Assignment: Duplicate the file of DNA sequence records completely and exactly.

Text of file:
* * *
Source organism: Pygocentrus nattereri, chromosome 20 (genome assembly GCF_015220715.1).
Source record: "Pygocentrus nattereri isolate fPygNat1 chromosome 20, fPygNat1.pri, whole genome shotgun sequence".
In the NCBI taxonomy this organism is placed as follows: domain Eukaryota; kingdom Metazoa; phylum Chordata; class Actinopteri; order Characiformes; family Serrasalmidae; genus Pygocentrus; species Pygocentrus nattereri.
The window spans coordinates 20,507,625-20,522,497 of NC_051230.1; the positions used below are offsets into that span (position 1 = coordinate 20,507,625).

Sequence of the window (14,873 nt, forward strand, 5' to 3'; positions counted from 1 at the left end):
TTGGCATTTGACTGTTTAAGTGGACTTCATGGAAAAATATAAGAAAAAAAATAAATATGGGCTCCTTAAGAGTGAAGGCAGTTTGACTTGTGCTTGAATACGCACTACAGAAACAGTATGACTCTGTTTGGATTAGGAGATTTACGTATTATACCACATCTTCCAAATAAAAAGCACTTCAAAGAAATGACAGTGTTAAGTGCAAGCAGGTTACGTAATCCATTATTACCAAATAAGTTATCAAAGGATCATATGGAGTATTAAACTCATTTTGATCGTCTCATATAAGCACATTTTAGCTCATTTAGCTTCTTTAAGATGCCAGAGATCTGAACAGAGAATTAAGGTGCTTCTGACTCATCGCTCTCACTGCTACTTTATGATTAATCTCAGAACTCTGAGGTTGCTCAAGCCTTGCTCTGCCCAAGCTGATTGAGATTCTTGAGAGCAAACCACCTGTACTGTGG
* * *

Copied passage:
Source organism: Pygocentrus nattereri, chromosome 20 (genome assembly GCF_015220715.1).
Source record: "Pygocentrus nattereri isolate fPygNat1 chromosome 20, fPygNat1.pri, whole genome shotgun sequence".
In the NCBI taxonomy this organism is placed as follows: domain Eukaryota; kingdom Metazoa; phylum Chordata; class Actinopteri; order Characiformes; family Serrasalmidae; genus Pygocentrus; species Pygocentrus nattereri.
The window spans coordinates 20,507,625-20,522,497 of NC_051230.1; the positions used below are offsets into that span (position 1 = coordinate 20,507,625).

Sequence of the window (14,873 nt, forward strand, 5' to 3'; positions counted from 1 at the left end):
TTGGCATTTGACTGTTTAAGTGGACTTCATGGAAAAATATAAGAAAAAAAATAAATATGGGCTCCTTAAGAGTGAAGGCAGTTTGACTTGTGCTTGAATACGCACTACAGAAACAGTATGACTCTGTTTGGATTAGGAGATTTACGTATTATACCACATCTTCCAAATAAAAAGCACTTCAAAGAAATGACAGTGTTAAGTGCAAGCAGGTTACGTAATCCATTATTACCAAATAAGTTATCAAAGGATCATATGGAGTATTAAACTCATTTTGATCGTCTCATATAAGCACATTTTAGCTCATTTAGCTTCTTTAAGATGCCAGAGATCTGAACAGAGAATTAAGGTGCTTCTGACTCATCGCTCTCACTGCTACTTTATGATTAATCTCAGAACTCTGAGGTTGCTCAAGCCTTGCTCTGCCCAAGCTGATTGAGATTCTTGAGAGCAAACCACCTGTACTGTGG